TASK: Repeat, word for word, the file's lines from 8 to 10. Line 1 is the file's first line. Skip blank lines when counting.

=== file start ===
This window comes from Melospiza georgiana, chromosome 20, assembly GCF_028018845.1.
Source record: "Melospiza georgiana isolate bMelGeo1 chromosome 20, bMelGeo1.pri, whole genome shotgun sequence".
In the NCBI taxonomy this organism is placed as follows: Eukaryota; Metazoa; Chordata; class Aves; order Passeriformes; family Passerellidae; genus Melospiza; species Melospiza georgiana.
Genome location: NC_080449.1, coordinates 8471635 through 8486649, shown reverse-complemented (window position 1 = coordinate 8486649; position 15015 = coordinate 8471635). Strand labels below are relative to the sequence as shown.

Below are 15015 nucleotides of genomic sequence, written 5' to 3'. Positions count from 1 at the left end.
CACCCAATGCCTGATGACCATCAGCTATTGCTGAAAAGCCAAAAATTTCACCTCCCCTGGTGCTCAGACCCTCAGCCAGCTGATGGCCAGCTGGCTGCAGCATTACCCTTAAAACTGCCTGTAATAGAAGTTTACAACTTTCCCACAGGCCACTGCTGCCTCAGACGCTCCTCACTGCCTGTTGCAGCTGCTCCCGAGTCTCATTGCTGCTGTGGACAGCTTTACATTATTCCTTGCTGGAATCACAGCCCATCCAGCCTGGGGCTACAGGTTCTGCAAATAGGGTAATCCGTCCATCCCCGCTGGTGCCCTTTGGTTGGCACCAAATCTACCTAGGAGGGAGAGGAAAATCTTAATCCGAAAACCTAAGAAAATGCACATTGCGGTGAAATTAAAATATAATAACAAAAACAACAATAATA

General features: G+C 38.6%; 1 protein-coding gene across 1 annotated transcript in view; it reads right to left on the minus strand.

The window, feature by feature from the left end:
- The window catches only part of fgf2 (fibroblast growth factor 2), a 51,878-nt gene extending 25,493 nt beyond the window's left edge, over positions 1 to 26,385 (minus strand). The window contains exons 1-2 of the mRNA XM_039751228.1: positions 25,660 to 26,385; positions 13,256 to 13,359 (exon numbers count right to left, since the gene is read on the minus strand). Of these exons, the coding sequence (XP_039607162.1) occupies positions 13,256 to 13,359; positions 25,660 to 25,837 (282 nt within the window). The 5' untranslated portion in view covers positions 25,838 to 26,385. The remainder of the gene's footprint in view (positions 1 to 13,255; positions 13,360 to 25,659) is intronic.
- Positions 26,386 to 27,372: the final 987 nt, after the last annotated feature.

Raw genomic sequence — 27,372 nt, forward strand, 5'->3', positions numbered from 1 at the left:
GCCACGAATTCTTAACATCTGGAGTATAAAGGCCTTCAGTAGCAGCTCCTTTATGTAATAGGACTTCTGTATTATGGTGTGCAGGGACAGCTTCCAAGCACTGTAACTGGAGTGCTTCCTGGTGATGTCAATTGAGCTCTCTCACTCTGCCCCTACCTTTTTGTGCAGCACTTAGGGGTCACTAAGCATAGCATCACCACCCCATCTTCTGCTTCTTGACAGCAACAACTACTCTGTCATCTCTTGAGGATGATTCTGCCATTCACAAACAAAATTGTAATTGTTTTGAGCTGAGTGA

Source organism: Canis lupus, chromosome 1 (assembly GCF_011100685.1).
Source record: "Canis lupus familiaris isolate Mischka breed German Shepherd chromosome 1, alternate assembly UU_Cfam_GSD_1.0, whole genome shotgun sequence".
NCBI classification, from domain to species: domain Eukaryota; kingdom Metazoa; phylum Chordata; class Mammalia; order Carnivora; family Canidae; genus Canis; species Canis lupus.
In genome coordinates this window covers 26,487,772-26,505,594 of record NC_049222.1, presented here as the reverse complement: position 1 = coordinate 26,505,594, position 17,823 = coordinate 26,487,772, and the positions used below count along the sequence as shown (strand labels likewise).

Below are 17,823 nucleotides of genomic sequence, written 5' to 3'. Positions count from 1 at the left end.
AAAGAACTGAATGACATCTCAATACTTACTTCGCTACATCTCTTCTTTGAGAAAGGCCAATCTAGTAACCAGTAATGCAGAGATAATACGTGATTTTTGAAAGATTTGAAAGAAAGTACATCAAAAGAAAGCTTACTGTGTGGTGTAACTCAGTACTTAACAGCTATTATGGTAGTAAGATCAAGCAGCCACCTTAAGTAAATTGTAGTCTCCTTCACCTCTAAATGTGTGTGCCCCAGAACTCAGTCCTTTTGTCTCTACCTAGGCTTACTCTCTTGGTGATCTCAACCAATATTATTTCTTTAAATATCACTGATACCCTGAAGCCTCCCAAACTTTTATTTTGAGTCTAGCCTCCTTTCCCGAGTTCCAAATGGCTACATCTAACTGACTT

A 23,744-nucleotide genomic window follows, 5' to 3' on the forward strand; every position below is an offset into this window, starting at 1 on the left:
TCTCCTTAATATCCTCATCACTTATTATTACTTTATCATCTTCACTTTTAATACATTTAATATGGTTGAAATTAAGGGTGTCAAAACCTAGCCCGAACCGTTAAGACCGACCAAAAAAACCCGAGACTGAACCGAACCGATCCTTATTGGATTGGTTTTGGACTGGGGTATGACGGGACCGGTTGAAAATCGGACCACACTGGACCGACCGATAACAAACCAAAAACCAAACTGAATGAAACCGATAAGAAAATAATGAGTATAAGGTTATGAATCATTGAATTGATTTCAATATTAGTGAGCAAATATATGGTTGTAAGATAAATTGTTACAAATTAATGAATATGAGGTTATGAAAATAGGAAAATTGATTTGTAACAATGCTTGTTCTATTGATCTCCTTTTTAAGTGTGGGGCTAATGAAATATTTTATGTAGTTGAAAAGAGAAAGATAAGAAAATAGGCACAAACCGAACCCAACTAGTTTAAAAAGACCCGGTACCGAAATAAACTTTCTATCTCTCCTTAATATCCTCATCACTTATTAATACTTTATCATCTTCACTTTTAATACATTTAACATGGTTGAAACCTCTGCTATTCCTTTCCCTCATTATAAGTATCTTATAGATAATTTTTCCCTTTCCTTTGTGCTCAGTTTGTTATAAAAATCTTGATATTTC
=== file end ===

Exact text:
The window, feature by feature from the left end:
- The window catches only part of fgf2 (fibroblast growth factor 2), a 51,878-nt gene extending 25,493 nt beyond the window's left edge, over positions 1 to 26,385 (minus strand). The window contains exons 1-2 of the mRNA XM_039751228.1: positions 25,660 to 26,385; positions 13,256 to 13,359 (exon numbers count right to left, since the gene is read on the minus strand). Of these exons, the coding sequence (XP_039607162.1) occupies positions 13,256 to 13,359; positions 25,660 to 25,837 (282 nt within the window). The 5' untranslated portion in view covers positions 25,838 to 26,385. The remainder of the gene's footprint in view (positions 1 to 13,255; positions 13,360 to 25,659) is intronic.
- Positions 26,386 to 27,372: the final 987 nt, after the last annotated feature.